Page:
Theatre yesterday and today

 

 

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THE SULTAN OF SMUT

As is my wont, I read the obituaries every day in the New York Times, as well as other publications. I even read the Death Notices, stories of people’s lives that may not merit a full article, but that I often find fascinating; mini-biographies of lives mostly well-spent (Sadly, those with misspent lives probably don’t have family members willing to pay to tell their stories).In yesterday’s Sunday Times obit section, I couldn’t help but notice a rather prominent headline that sang out to me: “Richard Basciano Dies at 91; Times Square Sultan of Smut.” I mean, that’s a grabber, right? It turns out that Mr. Basciano was responsible for much of the porn that populated the area at the time I was attending the legitimate theatre on a regular basis as a teenager. These blights on the landscape were so “in your face” and such a distinct part of what Times Square represented back in the late 1960s and throughout the ’70s, that my vision of Broadway will forever bare the images of those marquees with their salacious titles and peep shows offering LIVE NUDE GIRLS for just twenty-five cents.

“Welcome to 42 St” circa 1970.

And of course I had no idea at the time that all of these run-down theatres on 42nd Street had once been the crown jewels of Broadway, with treasures held within like something out of Raiders of the Lost Ark. It would be decades before a few of them would be remodeled and resurrected. If you had told me back then that 42nd Street would have a Disney Store in its future, let alone be the home to such family musicals as The Lion King, Mary Poppins and Aladdin, I would have thought it insane. Living in Los Angeles (and raising my own family at the time), I was so excited that the New Amsterdam was being so lovingly brought back to life, that even before I came to town to take my children to see The Lion King (its first tenant), I first bought the book The New Amsterdam: The Biography of a Broadway Theater, by Mary Henderson, published while the show was in previews. It’s a knockout. What was done to rescue the New Amsterdam was completely worthy of a book to tell the story and have it chronicled in loving detail with incredible photographs. It’s a shame one wasn’t done for how the Victory (now the New Victory) was transformed. See below:

The Victory and the “New” Victory. Talk about a face lift!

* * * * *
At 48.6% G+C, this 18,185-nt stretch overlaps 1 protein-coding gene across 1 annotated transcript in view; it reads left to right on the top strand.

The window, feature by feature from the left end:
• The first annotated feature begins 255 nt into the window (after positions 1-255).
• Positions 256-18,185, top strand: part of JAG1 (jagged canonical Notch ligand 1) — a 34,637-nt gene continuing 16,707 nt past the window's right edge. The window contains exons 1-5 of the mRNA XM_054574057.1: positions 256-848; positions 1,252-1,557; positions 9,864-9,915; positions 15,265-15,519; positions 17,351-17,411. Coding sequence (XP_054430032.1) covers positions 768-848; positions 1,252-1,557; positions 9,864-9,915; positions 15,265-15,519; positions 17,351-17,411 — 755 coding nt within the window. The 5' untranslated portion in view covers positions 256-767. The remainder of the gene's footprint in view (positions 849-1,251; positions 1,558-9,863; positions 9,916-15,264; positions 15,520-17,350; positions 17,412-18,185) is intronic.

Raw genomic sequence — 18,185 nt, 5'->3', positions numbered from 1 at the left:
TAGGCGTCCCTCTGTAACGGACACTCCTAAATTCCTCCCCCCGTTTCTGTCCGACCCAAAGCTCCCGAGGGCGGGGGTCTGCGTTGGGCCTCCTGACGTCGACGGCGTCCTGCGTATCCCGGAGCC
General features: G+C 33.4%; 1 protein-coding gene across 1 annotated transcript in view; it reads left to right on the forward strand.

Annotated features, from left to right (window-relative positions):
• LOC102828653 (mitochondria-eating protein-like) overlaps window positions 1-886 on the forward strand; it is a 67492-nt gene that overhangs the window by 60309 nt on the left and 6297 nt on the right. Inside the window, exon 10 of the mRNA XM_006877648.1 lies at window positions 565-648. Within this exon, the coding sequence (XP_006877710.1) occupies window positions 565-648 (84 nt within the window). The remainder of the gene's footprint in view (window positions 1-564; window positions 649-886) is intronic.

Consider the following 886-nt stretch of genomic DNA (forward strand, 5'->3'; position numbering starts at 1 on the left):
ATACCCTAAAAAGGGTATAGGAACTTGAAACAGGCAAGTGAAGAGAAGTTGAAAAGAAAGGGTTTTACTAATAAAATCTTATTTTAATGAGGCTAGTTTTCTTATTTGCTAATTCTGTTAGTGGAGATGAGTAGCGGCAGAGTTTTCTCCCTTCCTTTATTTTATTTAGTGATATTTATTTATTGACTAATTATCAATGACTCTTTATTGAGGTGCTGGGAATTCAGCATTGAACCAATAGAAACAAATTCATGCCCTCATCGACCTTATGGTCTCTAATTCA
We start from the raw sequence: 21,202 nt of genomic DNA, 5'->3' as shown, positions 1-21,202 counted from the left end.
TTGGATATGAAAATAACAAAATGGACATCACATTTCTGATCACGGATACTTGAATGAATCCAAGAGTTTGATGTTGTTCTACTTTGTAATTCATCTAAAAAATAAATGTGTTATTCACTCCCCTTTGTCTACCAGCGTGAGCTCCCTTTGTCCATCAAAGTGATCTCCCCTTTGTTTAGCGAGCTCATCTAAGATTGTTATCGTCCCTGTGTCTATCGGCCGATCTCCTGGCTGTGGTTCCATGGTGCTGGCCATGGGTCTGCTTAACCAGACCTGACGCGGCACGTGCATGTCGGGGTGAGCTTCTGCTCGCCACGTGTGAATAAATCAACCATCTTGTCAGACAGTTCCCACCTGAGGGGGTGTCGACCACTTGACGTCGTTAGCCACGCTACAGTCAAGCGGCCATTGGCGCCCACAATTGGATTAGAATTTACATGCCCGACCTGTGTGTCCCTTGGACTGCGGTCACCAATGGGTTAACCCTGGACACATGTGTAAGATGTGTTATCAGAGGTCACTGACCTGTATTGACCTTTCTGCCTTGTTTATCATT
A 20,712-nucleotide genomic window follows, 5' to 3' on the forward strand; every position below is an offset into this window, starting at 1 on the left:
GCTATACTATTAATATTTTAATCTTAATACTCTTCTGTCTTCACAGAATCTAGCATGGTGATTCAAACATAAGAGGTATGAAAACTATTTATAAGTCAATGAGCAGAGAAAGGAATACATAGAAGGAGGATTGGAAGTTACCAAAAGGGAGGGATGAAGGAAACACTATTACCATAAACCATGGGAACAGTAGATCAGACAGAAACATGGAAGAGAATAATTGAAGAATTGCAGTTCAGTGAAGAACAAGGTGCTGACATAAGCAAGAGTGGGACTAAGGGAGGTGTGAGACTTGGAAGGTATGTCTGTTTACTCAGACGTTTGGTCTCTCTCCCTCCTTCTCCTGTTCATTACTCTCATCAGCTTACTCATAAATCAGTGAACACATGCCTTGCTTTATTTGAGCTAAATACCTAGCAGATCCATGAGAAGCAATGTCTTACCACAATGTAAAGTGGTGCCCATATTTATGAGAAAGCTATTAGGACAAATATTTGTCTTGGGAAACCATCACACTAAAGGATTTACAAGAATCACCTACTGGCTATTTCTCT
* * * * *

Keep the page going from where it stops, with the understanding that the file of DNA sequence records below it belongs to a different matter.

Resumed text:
As for Mr. Basciano, at the time of his death last week, he was still the owner of one of the few remaining porn palaces in Times Square: Show World, which sits at the corner of 42nd and Eighth. He even lived atop it in a penthouse replete with a full-size boxing ring. At the base of two 12-story buildings, Show World was described in his New York Times obit as “a sleek, 22,000-square-foot pornographic supermarket … when [it] opened, there were nearly 150 sex shops in Times Square. Twenty years later, Mr. Basciano still owned about a dozen on that block alone and employed 400 people.” For a little perspective, that’s a larger organization than Trump International, that boasts about 300 employees.

Show World at 42nd and 8th — practically now and forever, but not for much longer.

In the late ’90s, the 42nd Street Development Project finally got its full funding to rid the area of the degradation that had prevented it from coming back to life. It condemned Mr. Basciano’s properties, but no tears — he profited with some $14 million for his inconvenience. A very colorful guy, he was something out of Guys and Dolls; a cigar-smoking gangster-style presence, in love with Times Square in all its permeations. Making millions off the quarters people put in the machines he owned to give them a quick thrill, he then made millions more when the valuable land he owned increased steadily over the years to a place where legitimate businesses were now interested in gentrifying what was once one of the most unique showplaces in New York City.

But when I was a teen, I never dared venture on 42nd Street. I only passed it on the 7th Avenue side (I wouldn’t even walk along 8th Avenue in those days if I could help it — too dangerous).

42nd Street (1972)

42nd Street (2017)

There are those today who prefer the roughness of 42nd Street then as opposed to its current “Disneyfication” today. But as stated in a New York Magazine article in 2015 “this transformation between 42nd and 47th Streets, 0.1% of New York’s land mass, represents 11% of the city’s economic activity, generating $110 billion annually.”

I suppose what all this has wrought is open to discussion, but one thing is for sure: when Show World disappears for good, I’ll stop by to give a fond farewell on behalf of the late Mr. Basciano.

Ron Fassler’s Up in the Cheap Seats: a Historical Memoir of Broadway, is available now, exclusively for sale by Griffith Moon Publishing:

https://griffithmoon.com/cheapseats/

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© 2016 Ron Fassler - All rights Reserved

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